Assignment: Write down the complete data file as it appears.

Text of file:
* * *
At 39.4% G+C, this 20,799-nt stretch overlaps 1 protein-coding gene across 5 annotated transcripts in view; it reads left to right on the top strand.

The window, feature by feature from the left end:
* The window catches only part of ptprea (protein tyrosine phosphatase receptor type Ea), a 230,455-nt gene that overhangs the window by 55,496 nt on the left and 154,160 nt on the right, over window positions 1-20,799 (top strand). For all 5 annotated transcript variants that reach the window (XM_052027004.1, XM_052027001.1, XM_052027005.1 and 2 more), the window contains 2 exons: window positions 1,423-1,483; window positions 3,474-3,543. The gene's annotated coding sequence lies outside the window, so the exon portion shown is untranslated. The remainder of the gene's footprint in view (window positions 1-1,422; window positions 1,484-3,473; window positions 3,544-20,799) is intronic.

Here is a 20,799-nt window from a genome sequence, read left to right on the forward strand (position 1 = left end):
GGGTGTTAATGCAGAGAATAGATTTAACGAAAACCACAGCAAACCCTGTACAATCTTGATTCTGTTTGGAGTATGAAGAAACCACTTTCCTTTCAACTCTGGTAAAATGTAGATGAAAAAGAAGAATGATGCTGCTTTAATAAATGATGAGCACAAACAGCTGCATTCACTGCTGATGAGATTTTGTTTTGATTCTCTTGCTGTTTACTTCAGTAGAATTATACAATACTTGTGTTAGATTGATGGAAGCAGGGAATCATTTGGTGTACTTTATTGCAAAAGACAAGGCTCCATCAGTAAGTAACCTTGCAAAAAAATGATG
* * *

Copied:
At 39.4% G+C, this 20,799-nt stretch overlaps 1 protein-coding gene across 5 annotated transcripts in view; it reads left to right on the top strand.

The window, feature by feature from the left end:
* The window catches only part of ptprea (protein tyrosine phosphatase receptor type Ea), a 230,455-nt gene that overhangs the window by 55,496 nt on the left and 154,160 nt on the right, over window positions 1-20,799 (top strand). For all 5 annotated transcript variants that reach the window (XM_052027004.1, XM_052027001.1, XM_052027005.1 and 2 more), the window contains 2 exons: window positions 1,423-1,483; window positions 3,474-3,543. The gene's annotated coding sequence lies outside the window, so the exon portion shown is untranslated. The remainder of the gene's footprint in view (window positions 1-1,422; window positions 1,484-3,473; window positions 3,544-20,799) is intronic.

Here is a 20,799-nt window from a genome sequence, read left to right on the forward strand (position 1 = left end):
GGGTGTTAATGCAGAGAATAGATTTAACGAAAACCACAGCAAACCCTGTACAATCTTGATTCTGTTTGGAGTATGAAGAAACCACTTTCCTTTCAACTCTGGTAAAATGTAGATGAAAAAGAAGAATGATGCTGCTTTAATAAATGATGAGCACAAACAGCTGCATTCACTGCTGATGAGATTTTGTTTTGATTCTCTTGCTGTTTACTTCAGTAGAATTATACAATACTTGTGTTAGATTGATGGAAGCAGGGAATCATTTGGTGTACTTTATTGCAAAAGACAAGGCTCCATCAGTAAGTAACCTTGCAAAAAAATGATG